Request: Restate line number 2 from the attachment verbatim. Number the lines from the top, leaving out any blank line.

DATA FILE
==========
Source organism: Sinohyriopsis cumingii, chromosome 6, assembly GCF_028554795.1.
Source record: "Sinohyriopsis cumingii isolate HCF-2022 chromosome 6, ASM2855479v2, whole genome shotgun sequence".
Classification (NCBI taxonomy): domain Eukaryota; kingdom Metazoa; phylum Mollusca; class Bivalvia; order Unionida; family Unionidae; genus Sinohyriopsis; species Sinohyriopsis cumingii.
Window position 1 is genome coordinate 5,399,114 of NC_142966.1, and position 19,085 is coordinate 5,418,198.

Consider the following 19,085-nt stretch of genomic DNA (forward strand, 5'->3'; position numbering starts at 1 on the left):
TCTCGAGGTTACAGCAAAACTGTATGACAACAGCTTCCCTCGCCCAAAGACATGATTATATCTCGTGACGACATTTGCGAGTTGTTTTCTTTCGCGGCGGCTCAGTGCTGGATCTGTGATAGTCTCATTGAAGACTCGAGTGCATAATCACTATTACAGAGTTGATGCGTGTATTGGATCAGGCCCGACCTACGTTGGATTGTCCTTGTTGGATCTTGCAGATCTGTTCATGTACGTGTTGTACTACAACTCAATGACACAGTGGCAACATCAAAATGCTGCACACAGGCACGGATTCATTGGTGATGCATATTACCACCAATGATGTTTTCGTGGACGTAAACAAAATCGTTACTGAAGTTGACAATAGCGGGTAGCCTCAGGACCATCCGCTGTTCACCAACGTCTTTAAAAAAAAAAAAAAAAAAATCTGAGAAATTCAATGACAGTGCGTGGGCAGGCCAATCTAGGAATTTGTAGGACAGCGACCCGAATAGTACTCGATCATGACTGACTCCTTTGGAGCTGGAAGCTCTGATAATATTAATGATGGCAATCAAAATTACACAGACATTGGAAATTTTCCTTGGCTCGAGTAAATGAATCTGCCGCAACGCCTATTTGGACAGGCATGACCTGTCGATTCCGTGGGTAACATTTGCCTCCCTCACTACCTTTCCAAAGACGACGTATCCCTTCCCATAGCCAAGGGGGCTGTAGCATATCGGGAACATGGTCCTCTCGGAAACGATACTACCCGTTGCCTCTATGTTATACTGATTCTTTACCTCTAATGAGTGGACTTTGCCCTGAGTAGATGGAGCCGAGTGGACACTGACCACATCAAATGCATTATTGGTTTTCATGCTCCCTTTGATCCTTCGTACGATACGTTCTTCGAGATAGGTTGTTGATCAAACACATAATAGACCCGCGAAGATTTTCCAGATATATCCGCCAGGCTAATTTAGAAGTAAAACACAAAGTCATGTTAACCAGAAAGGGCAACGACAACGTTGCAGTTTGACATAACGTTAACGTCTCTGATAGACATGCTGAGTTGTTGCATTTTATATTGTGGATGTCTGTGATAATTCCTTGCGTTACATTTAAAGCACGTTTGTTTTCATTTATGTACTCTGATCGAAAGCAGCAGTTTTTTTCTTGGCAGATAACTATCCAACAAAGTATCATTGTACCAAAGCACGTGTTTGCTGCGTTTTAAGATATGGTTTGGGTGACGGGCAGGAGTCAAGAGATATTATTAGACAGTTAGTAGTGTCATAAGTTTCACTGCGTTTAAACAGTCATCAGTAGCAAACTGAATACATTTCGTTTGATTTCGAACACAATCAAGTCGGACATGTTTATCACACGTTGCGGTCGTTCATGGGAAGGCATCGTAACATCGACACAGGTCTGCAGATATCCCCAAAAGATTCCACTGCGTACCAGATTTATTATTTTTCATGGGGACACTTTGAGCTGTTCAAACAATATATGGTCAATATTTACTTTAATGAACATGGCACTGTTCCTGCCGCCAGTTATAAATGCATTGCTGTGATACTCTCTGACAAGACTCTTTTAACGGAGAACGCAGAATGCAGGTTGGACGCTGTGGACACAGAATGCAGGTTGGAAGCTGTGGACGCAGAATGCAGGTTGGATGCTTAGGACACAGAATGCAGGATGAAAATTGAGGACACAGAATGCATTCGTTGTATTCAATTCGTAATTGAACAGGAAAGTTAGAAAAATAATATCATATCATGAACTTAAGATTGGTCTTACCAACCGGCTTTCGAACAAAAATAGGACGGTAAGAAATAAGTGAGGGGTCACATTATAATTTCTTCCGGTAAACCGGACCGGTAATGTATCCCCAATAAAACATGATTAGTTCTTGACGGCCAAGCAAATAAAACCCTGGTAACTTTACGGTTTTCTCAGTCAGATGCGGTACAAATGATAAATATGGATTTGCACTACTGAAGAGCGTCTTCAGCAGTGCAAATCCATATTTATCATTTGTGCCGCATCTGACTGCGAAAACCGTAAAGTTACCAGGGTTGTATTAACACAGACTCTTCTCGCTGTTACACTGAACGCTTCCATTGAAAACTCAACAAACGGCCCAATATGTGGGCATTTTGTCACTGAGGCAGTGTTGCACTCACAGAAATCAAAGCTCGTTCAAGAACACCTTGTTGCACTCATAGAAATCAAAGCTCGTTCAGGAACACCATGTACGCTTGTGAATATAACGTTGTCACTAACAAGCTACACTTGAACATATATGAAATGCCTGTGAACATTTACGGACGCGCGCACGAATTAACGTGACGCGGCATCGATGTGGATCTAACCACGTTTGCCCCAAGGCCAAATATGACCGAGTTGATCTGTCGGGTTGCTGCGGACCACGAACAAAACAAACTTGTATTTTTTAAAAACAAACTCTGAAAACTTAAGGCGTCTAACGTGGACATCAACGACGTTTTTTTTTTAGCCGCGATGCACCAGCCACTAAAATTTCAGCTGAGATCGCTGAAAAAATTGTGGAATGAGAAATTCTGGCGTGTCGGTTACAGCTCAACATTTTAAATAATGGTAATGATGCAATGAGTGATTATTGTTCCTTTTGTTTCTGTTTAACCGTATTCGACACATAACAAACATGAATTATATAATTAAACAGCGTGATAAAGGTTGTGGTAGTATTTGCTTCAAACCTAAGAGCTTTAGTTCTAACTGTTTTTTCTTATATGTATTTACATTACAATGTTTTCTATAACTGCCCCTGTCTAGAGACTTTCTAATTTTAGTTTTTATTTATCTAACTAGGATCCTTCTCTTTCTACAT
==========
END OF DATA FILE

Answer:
Source record: "Sinohyriopsis cumingii isolate HCF-2022 chromosome 6, ASM2855479v2, whole genome shotgun sequence".